Ex Libris

Book pile

When I first started out planning which books I would use my ex libris for, I assumed that it would more or less be a list of my favourite books. However, when I actually started to consider which of my books I really wanted my ex libris in, it became more complicated. Instead of asking myself if a particular text was a favourite of mine, I found myself thinking more about the physical book and whether or not I would want to hang on to that particular edition forever. Some of my favourite books are almost falling apart and will eventually have to be replaced so those hardly make sense to label. Others I have in more than one edition and deciding which edition to label is not trivial. Take the Narnia books for example, should I place my ex libris in the Swedish edition which I read again and again as a child but which is now brown or fragile, or in my quality English edition, which I have no personal history with, but which I most likely would choose for a reread?

For now I have deferred any difficult decisions and only placed them in books I plan to keep through good times and bad.

These were the first ten I selected:

Sommarboken (The Summer Book) by Tove Jansson

A favourite book by a favourite author, an easy choice.

Nordisk fjällflora (Field Guide to Nordic Mountain Flowers) by Örjan Nilsson

I’m not much of an amateur botanist but my grandmother was and this field guide is full of her notes on flowers she has seen. As I spend much time in the Swedish mountains I got it as a gift from her. The fact that it already contained her ex libris made it extra special.

Kastanjeallén by Dea Trier Mørch

My mother has selected a small book canon which all her children are getting, and out of those this one is probably my favourite. The way it describes life from a child’s point of view is not unlike Jansson’s The Summer Book.

Bröderna Lejonhjärta (Brothers Lionheart) by Astrid Lindgren

Death, courage and love. This is one of the bravest children’s book I know.

Visor och ballader by Dan Andersson

Poetry by Dan Andersson, one of my favourite poets.

The hunting of the snark by Lewis Carroll

I’m not sure why I love this nonsense poem so much but I do, especially the description of the sea chart without the least vestige of land. My edition has Tove Jansson’s illustrations in it which of course makes it particularly good.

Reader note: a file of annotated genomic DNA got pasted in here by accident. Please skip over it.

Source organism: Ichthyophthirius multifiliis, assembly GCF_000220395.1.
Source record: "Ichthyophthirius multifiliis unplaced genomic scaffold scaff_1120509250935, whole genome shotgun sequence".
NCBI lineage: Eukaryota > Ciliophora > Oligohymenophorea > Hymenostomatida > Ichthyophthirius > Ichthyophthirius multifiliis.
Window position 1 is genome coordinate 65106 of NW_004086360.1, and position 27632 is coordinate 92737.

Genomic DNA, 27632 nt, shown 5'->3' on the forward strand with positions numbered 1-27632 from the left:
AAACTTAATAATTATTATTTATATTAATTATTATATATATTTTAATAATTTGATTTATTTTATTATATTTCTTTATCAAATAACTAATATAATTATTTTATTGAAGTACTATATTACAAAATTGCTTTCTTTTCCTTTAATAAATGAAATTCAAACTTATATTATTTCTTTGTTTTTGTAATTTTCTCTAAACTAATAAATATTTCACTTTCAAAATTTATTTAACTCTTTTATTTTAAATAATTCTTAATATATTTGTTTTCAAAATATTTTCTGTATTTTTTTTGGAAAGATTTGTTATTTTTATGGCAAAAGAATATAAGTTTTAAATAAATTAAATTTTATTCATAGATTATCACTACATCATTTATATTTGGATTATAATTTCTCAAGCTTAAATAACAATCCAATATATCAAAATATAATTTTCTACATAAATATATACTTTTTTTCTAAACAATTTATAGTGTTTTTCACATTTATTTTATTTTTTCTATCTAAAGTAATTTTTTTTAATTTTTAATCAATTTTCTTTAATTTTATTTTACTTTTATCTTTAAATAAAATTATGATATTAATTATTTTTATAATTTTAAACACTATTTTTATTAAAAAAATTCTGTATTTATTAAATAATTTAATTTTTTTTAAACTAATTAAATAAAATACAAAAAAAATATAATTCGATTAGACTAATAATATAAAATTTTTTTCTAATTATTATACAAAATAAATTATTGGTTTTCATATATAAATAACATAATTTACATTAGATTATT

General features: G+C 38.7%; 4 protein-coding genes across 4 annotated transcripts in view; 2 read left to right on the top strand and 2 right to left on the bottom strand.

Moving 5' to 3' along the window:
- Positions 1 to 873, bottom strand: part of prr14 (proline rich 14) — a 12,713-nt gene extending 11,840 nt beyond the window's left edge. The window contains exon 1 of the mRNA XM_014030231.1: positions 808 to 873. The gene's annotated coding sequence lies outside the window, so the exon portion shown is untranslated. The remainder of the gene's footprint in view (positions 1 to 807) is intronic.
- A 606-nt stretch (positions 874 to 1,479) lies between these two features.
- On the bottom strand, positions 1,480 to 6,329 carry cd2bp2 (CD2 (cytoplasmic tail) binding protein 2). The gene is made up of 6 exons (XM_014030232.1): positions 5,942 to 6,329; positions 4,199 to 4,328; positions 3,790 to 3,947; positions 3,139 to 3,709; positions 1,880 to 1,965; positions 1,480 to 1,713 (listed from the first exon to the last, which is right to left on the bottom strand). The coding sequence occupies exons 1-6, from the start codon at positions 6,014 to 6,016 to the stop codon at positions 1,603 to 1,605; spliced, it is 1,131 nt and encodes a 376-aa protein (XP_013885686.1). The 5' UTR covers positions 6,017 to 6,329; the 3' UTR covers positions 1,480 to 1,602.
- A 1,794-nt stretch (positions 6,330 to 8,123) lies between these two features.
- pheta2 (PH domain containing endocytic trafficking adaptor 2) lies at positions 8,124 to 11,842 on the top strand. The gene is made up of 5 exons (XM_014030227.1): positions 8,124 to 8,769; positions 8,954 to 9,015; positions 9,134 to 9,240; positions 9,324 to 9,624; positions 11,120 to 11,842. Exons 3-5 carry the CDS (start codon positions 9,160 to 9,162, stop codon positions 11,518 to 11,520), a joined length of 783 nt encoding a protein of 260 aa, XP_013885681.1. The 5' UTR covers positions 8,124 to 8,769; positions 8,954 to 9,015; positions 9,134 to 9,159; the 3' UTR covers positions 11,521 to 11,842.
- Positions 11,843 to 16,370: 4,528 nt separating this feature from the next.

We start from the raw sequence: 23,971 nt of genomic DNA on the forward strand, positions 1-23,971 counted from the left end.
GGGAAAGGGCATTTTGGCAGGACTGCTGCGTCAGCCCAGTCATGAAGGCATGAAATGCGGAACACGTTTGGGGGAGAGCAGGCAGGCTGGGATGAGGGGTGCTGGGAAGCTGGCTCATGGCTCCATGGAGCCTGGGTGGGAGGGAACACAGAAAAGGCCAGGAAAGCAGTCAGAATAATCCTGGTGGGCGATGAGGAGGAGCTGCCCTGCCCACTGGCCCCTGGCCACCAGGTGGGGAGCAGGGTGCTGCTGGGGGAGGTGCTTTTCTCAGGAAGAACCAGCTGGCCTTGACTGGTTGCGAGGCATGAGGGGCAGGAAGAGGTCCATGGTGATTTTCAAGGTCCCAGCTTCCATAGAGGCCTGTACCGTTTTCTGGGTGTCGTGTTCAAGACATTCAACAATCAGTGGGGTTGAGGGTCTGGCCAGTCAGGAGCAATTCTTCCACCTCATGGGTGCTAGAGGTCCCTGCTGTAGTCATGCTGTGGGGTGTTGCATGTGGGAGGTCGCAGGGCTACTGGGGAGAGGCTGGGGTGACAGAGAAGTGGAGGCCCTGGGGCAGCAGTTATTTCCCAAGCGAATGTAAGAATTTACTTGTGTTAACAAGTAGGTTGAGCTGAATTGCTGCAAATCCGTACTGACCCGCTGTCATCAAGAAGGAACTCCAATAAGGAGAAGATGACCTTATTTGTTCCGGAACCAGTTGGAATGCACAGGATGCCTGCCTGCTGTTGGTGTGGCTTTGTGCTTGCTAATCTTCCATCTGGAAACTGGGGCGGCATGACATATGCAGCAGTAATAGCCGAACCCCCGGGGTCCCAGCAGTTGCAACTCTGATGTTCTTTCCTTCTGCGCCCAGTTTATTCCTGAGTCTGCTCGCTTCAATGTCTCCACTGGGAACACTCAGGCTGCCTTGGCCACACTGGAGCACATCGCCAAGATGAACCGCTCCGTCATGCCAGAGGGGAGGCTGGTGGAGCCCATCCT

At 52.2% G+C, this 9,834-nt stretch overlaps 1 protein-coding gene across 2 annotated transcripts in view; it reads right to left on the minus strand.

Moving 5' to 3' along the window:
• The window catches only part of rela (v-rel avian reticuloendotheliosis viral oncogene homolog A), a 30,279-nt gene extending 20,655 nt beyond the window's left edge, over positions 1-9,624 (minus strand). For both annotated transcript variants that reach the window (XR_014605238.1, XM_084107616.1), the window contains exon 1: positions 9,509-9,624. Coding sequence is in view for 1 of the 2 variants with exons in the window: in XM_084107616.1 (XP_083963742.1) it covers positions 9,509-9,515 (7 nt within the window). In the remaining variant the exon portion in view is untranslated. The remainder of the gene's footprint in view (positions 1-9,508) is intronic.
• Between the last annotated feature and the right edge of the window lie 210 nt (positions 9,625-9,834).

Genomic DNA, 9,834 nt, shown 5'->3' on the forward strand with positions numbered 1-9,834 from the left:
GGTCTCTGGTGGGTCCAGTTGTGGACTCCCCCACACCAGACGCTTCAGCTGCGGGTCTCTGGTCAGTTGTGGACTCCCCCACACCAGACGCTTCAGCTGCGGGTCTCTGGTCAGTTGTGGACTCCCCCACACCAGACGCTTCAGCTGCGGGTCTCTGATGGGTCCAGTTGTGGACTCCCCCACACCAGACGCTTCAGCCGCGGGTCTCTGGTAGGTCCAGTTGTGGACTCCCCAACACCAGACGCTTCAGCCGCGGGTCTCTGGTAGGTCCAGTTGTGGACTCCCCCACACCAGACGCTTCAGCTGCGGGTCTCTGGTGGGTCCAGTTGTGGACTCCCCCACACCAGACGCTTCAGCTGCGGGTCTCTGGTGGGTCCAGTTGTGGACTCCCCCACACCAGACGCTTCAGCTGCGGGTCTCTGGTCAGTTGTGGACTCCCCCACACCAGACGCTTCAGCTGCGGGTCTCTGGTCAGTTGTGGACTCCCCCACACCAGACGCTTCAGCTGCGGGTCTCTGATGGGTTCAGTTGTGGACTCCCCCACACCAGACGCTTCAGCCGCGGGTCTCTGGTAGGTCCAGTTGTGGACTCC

Århundradets kärlekshistoria (Love story of a century) by Märta Tikkanen

Memoir of a dysfunctional marriage in lyrical form, this one is a classic.

Fermat’s Last Theorem by Simon Singh

I have read this one so many times that I had to replace my original softcover edition which was falling apart. Admittedly a slightly weird book for a teenage obsession but a perfect antidote to all the math hating protagonists in children’s and YA literature. (Why do authors keep using this trope? No wonder that children conclude that math ability is something you are born with rather than something you learn).

Antarktisboken ( The White Desert: The official account of the Norwegian–British–Swedish Antarctic Expedition) by John Giæver and others

I love the Arctic and the Antarctic but have always been more interested in the science part than in the patriotic flag-planting adventures. This account from a Norwegian-British-Swedish research expedition to Queen Maud Land in 1949-1952 is thus perfect.

How the universe got its spots

Well-written memoir/diary with interesting musings on cosmology. I got it as a gift from a friend at my dissertation which makes it extra special.

 

 

 

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Rereadings

bookshelfI love rereading, the comfortable security in revisiting a book I know is good and the excitement of finding new details or perspectives in a favourite book, always mingled with the fear that what once was brilliant might magically have turned unreadable. In Rereadings  17 writers reread books they have read in childhood or youth and write personal essays around them. It is not reviews but rather personal reflections on the role a beloved book have had in their lives and how their relation to it have changed over time. The result are essays full of the love of books and reading and as a book-lover I found it a fascinating read. I especially enjoyed Barbara Sjoholm’s chapter on The Snow Queen and the one by Diana Kappel Smith on A Field Guide to Wildflowers of Northeastern and North-Central North America.

The essays, which were originally published in The American Scholar, have been selected by Anne Fadiman who is also author of my favourite book about books, Ex Libris. Recommended!